Thanks to the long-standing tradition of offering takeaway food, the branches of the Frankfurt-based snack bar chain “Best Worscht in Town” were able to stay open during the coronavirus crisis. And thanks to a KfW loan, the company will be able to tackle the challenges of the crisis even if things get worse.
For Lars Obendorfer, the fun stops at 1.2 million Scoville. He believes that anything significantly hotter is “physically harmful”. Scoville, also known as SHU, is a unit of measurement of capsaicin and is a familiar term to some connoisseurs of currywurst, a dish of sausage with curry ketchup. This is the substance found in chili peppers that puts the heat in the ketchup. The SHU scale at the currywurst joint “was introduced by me,” says 50-year-old Obendorfer. “They didn’t have it before.”
The fast food outlet on Frankfurt’s Grueneburgweg had long reached legendary status when Obendorfer took it over in 1994. His grandmother had opened it in 1970 under the name “Snackpoint”. Three years later, he began experimenting with spiciness. At first, he combined the spices himself using an enamel-lined concrete mixer. With the SHU idea, Lars Obendorfer became a true entrepreneur. The hot sauce was “our unique selling point,” he says. A star of Frankfurt’s gastronomic scene bestowed the title “ best worscht in town” on the offering at “Snackpoint”. Obendorfer took that distinction and used it to rename the business. In 2005, he founded his first branch in a Frankfurt shopping centre.
Today, the local celebrity with his light blonde hair and white glasses runs the “Best Worscht in Town” bratwurst sausage chain. He owns five branches in Frankfurt am Main himself. A further 21 franchises in Germany, primarily in Hesse, operate under the chain’s curly logo that can be read as a B or a W depending on how you look at it: B for Best and W for Worscht. On top of that, there are two shops in Dubai and one in the Saudi Arabian city of Jeddah.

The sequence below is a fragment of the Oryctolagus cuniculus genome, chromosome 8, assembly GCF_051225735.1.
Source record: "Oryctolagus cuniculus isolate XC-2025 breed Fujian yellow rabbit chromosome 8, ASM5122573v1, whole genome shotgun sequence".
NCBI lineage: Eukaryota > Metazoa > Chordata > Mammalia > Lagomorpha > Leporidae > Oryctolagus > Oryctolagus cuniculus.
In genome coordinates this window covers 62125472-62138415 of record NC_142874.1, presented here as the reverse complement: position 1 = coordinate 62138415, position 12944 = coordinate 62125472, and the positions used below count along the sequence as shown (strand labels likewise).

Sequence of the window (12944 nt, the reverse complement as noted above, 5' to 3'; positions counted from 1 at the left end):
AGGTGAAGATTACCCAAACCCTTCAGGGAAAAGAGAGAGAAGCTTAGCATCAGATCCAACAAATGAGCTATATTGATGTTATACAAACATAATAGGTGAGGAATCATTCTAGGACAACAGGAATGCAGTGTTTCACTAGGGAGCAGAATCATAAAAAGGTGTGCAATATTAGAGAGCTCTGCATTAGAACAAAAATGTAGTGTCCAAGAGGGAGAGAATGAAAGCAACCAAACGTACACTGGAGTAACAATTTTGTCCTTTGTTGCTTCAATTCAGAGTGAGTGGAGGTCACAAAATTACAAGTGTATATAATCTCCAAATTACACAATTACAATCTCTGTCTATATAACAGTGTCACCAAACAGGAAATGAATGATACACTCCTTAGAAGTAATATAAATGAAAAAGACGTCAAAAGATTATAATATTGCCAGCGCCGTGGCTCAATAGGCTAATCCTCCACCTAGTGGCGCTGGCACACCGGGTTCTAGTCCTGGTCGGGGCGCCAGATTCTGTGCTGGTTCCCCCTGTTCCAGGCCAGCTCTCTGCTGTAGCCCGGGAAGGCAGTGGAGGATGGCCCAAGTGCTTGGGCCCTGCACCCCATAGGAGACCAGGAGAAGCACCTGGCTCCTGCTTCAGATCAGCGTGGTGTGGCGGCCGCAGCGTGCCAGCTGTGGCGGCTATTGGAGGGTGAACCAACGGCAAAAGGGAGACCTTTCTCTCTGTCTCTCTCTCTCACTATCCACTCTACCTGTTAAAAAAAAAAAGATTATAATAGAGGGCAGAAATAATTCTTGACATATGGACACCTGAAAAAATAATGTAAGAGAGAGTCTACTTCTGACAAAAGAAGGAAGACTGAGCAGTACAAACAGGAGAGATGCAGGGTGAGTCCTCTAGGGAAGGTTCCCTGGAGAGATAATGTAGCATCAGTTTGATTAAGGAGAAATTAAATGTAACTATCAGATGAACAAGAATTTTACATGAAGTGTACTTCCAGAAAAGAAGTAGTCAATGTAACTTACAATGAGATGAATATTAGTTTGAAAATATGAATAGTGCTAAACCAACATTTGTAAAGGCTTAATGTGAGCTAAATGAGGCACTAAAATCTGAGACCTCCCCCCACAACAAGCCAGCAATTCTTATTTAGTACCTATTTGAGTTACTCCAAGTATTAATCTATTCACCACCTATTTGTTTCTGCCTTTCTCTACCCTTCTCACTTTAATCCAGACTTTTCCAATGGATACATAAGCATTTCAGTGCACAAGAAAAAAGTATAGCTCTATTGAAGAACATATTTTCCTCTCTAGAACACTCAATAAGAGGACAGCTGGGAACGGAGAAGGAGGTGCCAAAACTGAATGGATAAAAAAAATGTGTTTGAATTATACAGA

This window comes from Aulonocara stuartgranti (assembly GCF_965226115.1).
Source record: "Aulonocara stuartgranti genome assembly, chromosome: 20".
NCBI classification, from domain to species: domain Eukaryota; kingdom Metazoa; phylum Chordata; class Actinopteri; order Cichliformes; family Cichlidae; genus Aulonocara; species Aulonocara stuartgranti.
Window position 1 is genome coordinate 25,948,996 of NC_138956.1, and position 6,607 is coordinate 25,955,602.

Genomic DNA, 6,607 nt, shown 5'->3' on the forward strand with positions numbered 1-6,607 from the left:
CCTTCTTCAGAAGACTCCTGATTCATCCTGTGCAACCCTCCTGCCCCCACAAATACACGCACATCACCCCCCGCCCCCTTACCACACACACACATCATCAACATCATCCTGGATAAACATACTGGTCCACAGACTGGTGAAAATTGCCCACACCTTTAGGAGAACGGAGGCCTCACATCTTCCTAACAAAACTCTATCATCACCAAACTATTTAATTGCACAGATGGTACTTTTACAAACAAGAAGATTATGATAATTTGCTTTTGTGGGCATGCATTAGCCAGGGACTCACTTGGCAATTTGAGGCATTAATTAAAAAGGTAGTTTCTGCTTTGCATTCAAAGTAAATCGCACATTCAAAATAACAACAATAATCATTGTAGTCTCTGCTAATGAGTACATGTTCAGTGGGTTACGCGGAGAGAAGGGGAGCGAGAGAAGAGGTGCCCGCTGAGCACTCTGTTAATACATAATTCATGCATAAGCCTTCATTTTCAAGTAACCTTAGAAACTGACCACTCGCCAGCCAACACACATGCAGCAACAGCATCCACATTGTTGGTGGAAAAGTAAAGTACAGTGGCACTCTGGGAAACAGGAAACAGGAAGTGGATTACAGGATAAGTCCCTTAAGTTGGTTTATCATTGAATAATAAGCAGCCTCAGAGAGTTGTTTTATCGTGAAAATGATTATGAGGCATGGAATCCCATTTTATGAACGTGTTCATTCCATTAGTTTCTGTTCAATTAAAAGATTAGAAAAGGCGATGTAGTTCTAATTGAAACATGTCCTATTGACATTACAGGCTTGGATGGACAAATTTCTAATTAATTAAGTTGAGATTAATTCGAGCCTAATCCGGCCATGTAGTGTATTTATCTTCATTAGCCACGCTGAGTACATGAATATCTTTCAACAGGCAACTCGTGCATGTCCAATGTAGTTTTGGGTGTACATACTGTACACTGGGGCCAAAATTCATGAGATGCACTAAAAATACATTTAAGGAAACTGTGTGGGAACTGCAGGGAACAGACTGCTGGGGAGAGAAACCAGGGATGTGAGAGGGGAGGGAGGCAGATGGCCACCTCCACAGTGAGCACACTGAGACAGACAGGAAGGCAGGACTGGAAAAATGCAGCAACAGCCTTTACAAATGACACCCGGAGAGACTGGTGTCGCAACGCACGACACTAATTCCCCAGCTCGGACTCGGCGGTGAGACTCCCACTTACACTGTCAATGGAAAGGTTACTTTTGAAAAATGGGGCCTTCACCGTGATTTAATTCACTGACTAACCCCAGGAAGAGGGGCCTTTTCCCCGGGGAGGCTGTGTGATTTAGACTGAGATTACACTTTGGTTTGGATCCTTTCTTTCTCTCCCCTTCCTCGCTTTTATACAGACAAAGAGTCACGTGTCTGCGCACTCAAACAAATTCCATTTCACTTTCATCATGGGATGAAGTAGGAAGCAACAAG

Bratwurst, Rindswurst beef sausages, nine types of sauce with seven levels of heat, chips and farmhouse bread. That’s the entirety of Obendorfer’s fast food menu. This is typical fare in currywurst land, with – Obendorfer points to surveys in canteens – currywurst ranking among doner kebab and burgers in popularity.
And then coronavirus hit.
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The journey began in 1970 at the counter of the snack bar on Grüneburgweg in Frankfurt. Back then, the place was called “Snackpoint”.
Financial aid in times of crisis
“When it all started, my heart sank,” says Obendorfer. Back in March 2020, he immediately closed every branch. But after three days, he reopened all except those in shopping centres. They spontaneously decided to make their own plastic screens to protect against the virus. Just like everywhere else, only takeaway food was and is permitted during the periods of lockdown. Compared to other hospitality businesses, however, it obviously helps that fast food and takeaway go together like sausage and mustard.
Obendorfer estimates that his turnover has reduced by 30 to 40 per cent due to coronavirus. But he isn’t complaining: “We can live with that.” Best Worscht in Town has reduced its costs but has not had to put any of its 160 employees on short-time work. Sometimes franchisees paid themselves less, sometimes “nothing at all”, he reports. All this is, “bearable; there are people who have had it much, much worse.”